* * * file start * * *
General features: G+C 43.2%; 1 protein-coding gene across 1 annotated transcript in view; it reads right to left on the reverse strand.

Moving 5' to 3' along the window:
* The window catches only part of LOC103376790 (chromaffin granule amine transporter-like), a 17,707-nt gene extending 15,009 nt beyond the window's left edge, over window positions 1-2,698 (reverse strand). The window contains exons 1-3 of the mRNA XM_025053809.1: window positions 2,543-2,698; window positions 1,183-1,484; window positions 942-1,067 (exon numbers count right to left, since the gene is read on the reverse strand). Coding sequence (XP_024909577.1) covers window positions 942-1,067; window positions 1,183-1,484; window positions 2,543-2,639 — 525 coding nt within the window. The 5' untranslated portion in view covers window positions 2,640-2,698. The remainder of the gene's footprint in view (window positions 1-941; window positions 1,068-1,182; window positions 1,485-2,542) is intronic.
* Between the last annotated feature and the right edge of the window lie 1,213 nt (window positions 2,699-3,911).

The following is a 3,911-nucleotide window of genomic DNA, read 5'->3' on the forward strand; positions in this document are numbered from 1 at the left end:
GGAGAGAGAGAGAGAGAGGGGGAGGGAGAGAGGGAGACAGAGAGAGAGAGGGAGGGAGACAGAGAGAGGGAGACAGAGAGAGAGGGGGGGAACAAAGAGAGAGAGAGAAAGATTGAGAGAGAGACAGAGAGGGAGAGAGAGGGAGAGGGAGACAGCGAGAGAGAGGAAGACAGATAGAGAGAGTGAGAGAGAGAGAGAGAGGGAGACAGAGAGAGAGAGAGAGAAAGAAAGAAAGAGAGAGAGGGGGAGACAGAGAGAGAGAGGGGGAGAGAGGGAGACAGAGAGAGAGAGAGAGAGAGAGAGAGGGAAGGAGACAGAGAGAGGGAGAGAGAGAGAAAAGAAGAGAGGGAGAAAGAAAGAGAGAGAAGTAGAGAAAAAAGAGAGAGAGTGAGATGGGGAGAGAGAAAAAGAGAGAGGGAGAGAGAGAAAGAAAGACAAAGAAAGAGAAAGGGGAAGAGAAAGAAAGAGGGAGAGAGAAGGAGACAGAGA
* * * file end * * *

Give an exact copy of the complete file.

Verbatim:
General features: G+C 43.2%; 1 protein-coding gene across 1 annotated transcript in view; it reads right to left on the reverse strand.

Moving 5' to 3' along the window:
* The window catches only part of LOC103376790 (chromaffin granule amine transporter-like), a 17,707-nt gene extending 15,009 nt beyond the window's left edge, over window positions 1-2,698 (reverse strand). The window contains exons 1-3 of the mRNA XM_025053809.1: window positions 2,543-2,698; window positions 1,183-1,484; window positions 942-1,067 (exon numbers count right to left, since the gene is read on the reverse strand). Coding sequence (XP_024909577.1) covers window positions 942-1,067; window positions 1,183-1,484; window positions 2,543-2,639 — 525 coding nt within the window. The 5' untranslated portion in view covers window positions 2,640-2,698. The remainder of the gene's footprint in view (window positions 1-941; window positions 1,068-1,182; window positions 1,485-2,542) is intronic.
* Between the last annotated feature and the right edge of the window lie 1,213 nt (window positions 2,699-3,911).

The following is a 3,911-nucleotide window of genomic DNA, read 5'->3' on the forward strand; positions in this document are numbered from 1 at the left end:
GGAGAGAGAGAGAGAGAGGGGGAGGGAGAGAGGGAGACAGAGAGAGAGAGGGAGGGAGACAGAGAGAGGGAGACAGAGAGAGAGGGGGGGAACAAAGAGAGAGAGAGAAAGATTGAGAGAGAGACAGAGAGGGAGAGAGAGGGAGAGGGAGACAGCGAGAGAGAGGAAGACAGATAGAGAGAGTGAGAGAGAGAGAGAGAGGGAGACAGAGAGAGAGAGAGAGAAAGAAAGAAAGAGAGAGAGGGGGAGACAGAGAGAGAGAGGGGGAGAGAGGGAGACAGAGAGAGAGAGAGAGAGAGAGAGAGGGAAGGAGACAGAGAGAGGGAGAGAGAGAGAAAAGAAGAGAGGGAGAAAGAAAGAGAGAGAAGTAGAGAAAAAAGAGAGAGAGTGAGATGGGGAGAGAGAAAAAGAGAGAGGGAGAGAGAGAAAGAAAGACAAAGAAAGAGAAAGGGGAAGAGAAAGAAAGAGGGAGAGAGAAGGAGACAGAGA